The Literary Apprentice

Annotating a Literary Text


MARGINALIA by Edgar Allan Poe DEMOCRATIC REVIEW, November, 1844 <>

In getting my books, I have been always solicitous of an ample margin; this not so much through any love of the thing in itself, however agreeable, as for the facility it affords me of pencilling suggested thoughts, agreements, and differences of opinion, or brief critical comments in general. Where what I have to note is too much to be included within the narrow limits of a margin, I commit it to a slip of paper, and deposit it between the leaves; taking care to secure it by an imperceptible portion of gum tragacanth paste.

All this may be whim; it may be not only a very hackneyed, but a very idle practice;–-yet I persist in it still; and it affords me pleasure; which is profit, in despite of Mr. Bentham, with Mr. Mill on his back.

This making of notes, however, is by no means the making of mere memorandum–a custom which has its disadvantages, beyond doubt "Ce que je mets sur papier," says Bernadine de St. Pierre, "je remets de ma memoire et par consequence je l'oublie;"–and, in fact, if you wish to forget anything upon the spot, make a note that this thing is to be remembered.

But the purely marginal jottings, done with no eye to the Memorandum Book, have a distinct complexion, and not only a distinct purpose, but none at all; this it is which imparts to them a value. They have a rank somewhat above the chance and desultory comments of literary chit-chat–for these latter are not unfrequently "talk for talk's sake," hurried out of the mouth; while the marginalia are deliberately pencilled, because the mind of the reader wishes to unburthen itself of a thought;–however flippant–however silly–however trivial–still a thought indeed, not merely a thing that might have been a thought in time, and under more favorable circumstances. In the marginalia, too, we talk only to ourselves; we therefore talk freshly–boldly- originally–with abandonnement–without conceit–. . .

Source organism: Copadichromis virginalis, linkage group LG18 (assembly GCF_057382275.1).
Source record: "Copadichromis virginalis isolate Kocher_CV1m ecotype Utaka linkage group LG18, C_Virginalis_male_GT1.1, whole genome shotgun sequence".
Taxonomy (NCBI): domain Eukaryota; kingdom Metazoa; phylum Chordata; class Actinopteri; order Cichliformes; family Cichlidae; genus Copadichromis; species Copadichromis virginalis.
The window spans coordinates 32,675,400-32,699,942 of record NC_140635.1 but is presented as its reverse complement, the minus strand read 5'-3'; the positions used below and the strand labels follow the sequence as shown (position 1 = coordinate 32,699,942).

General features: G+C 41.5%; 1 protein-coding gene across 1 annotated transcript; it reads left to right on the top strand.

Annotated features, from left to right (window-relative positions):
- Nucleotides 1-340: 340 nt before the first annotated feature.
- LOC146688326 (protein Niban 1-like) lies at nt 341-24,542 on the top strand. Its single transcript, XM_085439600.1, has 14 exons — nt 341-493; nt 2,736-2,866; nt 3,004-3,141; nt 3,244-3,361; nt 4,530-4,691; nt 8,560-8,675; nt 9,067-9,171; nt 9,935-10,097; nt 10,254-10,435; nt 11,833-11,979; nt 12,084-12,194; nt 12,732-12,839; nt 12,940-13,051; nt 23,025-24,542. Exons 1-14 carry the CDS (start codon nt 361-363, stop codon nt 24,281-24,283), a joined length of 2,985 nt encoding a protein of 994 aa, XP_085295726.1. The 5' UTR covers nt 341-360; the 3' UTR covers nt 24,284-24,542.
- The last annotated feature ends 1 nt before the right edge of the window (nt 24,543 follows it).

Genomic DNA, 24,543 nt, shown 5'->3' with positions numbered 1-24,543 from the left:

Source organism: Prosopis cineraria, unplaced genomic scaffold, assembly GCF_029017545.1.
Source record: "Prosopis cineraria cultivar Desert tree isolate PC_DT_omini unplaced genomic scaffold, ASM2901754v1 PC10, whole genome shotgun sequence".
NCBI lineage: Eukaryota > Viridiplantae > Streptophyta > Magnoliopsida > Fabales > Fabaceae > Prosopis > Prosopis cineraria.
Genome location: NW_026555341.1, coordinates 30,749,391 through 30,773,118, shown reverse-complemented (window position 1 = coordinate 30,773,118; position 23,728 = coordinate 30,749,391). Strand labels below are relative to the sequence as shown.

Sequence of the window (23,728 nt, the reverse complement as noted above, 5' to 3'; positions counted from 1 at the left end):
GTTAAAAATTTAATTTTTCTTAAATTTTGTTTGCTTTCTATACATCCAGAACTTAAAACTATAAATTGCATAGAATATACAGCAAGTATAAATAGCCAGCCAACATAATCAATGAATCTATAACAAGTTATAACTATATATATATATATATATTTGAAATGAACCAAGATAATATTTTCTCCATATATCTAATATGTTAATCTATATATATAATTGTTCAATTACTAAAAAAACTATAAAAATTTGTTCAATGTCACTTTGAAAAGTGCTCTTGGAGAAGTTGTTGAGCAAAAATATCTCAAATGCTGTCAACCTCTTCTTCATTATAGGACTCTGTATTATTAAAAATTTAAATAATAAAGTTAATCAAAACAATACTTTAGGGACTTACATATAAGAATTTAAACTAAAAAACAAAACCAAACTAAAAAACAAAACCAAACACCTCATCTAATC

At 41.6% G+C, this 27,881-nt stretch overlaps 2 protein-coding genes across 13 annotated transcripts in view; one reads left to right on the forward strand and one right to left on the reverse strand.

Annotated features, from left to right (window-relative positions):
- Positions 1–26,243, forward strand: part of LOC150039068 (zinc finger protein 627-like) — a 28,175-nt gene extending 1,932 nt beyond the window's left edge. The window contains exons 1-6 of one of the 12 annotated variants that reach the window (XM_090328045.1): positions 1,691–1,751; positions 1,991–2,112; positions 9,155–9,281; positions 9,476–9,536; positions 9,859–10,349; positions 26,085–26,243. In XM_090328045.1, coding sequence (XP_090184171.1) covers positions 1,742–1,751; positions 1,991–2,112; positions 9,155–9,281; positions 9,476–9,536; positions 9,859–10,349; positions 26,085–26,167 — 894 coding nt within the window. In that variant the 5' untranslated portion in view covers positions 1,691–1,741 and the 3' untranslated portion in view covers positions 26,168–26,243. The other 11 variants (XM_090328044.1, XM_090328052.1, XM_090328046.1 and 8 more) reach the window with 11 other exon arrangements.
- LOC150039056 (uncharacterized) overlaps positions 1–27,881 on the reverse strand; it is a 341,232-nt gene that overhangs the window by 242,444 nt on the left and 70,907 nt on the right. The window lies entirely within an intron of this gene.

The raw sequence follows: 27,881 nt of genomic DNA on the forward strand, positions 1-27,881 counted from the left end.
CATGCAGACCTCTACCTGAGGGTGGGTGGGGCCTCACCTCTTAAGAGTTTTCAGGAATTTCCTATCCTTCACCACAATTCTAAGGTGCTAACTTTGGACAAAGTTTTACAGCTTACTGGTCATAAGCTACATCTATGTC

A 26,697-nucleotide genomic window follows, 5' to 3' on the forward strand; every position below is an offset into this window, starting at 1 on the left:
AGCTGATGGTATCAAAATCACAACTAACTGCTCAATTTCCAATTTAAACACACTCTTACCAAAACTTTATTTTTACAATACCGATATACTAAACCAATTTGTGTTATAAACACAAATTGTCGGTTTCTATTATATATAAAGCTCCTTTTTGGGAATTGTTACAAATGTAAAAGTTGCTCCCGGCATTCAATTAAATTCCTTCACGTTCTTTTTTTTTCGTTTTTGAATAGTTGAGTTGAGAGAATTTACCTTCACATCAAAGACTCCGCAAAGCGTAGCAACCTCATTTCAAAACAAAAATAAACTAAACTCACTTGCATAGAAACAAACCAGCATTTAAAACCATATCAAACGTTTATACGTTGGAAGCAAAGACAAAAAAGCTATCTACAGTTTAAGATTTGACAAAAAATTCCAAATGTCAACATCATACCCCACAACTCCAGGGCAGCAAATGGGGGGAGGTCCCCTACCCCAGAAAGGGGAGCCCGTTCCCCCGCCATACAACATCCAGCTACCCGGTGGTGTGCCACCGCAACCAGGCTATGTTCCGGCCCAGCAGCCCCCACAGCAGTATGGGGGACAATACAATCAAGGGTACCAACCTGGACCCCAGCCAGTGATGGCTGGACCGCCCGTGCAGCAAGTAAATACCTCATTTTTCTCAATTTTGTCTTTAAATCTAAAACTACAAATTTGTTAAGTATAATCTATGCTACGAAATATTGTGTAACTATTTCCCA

As we can see from this, Edgar Allen Poe was a writer of marginalia. He was not alone. Once when I was in the Lilly Library at Indiana University, I examined Sylvia Plath's copy of James Joyce's Portrait of an Artist and what fascinated me were the passages which she had annotated and underscored. Writers would logically be among the first to interact with texts as Poe describes above.

These pages are about the process of annotating literary texts. The explanations assume you are looking for strategies for reading which are somewhere between reading extensively and expansively purely for pleasure or escape, and reading intensely and attentively for analysis and study. Academic work with literature usually implies the latter form of reading, since you are interested in not only enjoyment but appreciation of what makes the literature a work of art or an art that works!

One of the primary techniques or strategies for focusing your engagement with the work is the practice of marking the text. This consists of three main techniques: underlining, annotating in the margins, and representing the work in some graphic or visual form. As experienced readers and students of texts, most of us have used these techniques in order to read and remember expository prose (i.e. essays or textbooks or reports. While the activity for literary works can be similar, sometimes focusing, for example, on remembering material for a test (sorry, EAP!), most of the time it is freer and more oriented to a reader's response or a readers effort to pin down formal features of the text.